Green Bay had undoubtedly their best full game of offense in 2016 against the Falcons.
Aaron Rodgers put up 246 yards and 4 TDs while completing 73% of his passes. Three little-used receivers (Jeff Janis, Trevor Davis, Geronimo Allison) each became big parts of the gameplan, seeing their season-high in snaps (58, 36, 19, respectively) and catching TDs. The unit put up 32 points (2nd-most on their year) while scoring on 5 of their 9 drives (including 4 of the first 5). The effort is one that would win most weeks.
It probably isn’t sustainable for too long however, due to the startling lack of balance displayed in their play-calling.
According to Pro Football Focus, of the 62 offensive plays for the Packers on Sunday, just 13 were designed runs. The leading rusher for the team was Rodgers, garnering a career-high 60 yards on six scrambles against man defenses which left big blocks of space for him to attack with his legs. Outside of him though, the Packers managed just 48 yards between the sad hydra of Don Jackson, Aaron Ripkowski, and the since-released Knile Davis.
Rodgers has done well so far in this run-allergic attack (past two games: 71.2% completion percentage on 94 throws, 572 yards, 7 TDs, 0 INTs, 113.85 passer rating, 84.2 QBR), but expecting him to shoulder this much of a load for a long time could be dangerous on multiple levels.
For one thing, he could wear himself down with all these throws (especially if he’s running often as well). Defenses can also hone in on just one facet of the game as well, not worrying about a running threat while stacking up in coverage and letting their pass rushers pin their ears back to rush every down.
The biggest problem could be with their offensive line though. The line has been the best in the league to this point in pass blocking, but forcing them to hold their ground every down (rather than in the running game, where they can plow forward) will tire them out not just in a single game but cumulatively across the year.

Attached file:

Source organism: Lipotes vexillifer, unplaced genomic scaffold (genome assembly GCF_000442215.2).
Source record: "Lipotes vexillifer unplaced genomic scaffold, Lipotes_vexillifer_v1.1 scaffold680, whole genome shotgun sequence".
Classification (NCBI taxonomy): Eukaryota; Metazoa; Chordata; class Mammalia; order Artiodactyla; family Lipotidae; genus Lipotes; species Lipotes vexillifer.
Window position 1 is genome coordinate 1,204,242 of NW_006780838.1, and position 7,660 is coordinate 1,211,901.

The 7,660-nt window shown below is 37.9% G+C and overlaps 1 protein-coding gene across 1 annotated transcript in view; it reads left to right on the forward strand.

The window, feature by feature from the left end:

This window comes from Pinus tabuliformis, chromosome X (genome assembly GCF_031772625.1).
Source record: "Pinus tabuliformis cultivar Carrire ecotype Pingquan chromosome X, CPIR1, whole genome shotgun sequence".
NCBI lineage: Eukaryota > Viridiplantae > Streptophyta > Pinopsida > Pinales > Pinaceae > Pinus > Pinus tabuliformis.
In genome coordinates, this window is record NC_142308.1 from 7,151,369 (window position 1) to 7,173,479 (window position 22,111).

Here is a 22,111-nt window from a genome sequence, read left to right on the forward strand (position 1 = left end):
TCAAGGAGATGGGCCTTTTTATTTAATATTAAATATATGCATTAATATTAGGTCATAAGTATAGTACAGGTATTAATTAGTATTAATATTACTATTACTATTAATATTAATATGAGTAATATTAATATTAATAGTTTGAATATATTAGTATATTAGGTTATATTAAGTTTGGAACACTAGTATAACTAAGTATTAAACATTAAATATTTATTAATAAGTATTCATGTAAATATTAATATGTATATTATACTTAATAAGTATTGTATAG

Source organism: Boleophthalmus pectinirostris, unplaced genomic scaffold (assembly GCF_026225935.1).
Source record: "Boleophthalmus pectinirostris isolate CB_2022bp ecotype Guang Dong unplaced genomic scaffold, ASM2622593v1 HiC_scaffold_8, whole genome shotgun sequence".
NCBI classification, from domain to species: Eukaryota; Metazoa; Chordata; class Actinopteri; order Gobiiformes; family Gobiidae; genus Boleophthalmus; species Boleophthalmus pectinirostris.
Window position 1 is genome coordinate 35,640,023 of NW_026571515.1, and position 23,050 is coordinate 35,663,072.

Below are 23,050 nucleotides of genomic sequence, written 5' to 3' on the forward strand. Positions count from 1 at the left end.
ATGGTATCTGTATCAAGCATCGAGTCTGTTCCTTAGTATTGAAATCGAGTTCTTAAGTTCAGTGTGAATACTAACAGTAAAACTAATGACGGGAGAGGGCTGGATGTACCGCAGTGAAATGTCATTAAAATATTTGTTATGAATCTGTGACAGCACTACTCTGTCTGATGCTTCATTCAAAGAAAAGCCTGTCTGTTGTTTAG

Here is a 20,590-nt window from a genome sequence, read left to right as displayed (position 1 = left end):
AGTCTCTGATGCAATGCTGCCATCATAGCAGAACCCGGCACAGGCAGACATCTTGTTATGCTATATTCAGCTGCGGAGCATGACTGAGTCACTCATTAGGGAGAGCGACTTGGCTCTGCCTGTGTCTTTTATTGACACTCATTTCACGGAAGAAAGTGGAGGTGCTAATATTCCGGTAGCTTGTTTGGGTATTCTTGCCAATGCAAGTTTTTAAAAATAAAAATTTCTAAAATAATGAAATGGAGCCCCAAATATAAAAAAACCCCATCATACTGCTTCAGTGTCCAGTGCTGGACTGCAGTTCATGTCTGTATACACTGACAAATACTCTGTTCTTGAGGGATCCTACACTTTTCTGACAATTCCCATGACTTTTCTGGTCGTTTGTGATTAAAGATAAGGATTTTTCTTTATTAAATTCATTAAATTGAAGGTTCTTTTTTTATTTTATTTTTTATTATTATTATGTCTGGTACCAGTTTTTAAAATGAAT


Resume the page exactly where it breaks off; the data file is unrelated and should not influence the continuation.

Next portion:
We already might be seeing some of the pitfalls of this, with T.J. Lang having to miss time in both of the past two games due to injuries; when he goes down, the immortal Don Barclay has been getting the call, and it’s instantly noticeable how much worse the blocking becomes. Besides just that one aspect, we see a team in Atlanta — which has not rushed the passer well since the days of John Abraham — managing to apply pressure much more often than we should expect given the matchup.
According to PFF, Rodgers saw pressure on 17 of his 47 dropbacks (36%), and the defense managed their three sacks on those plays. This was surprisingly done without blitzing too; only 6 of 47 snaps saw Rodgers get blitzed, and two of the three sacks came on non-blitzes.
Green Bay is kind of stuck in a tough spot due to the injuries and ineffectiveness at running back right now (Eddie Lacy is on IR, James Starks is out for at least a couple more weeks with his meniscus injury, Ty Montgomery apparently has the sickle-cell trait, and the other guys left have not yet shown to be reliable enough to carry the load of being a top running option), but they need to find some way to make their running game something teams at least have to consider trying to defend before their line crumbles under the strain of endless pass blocking.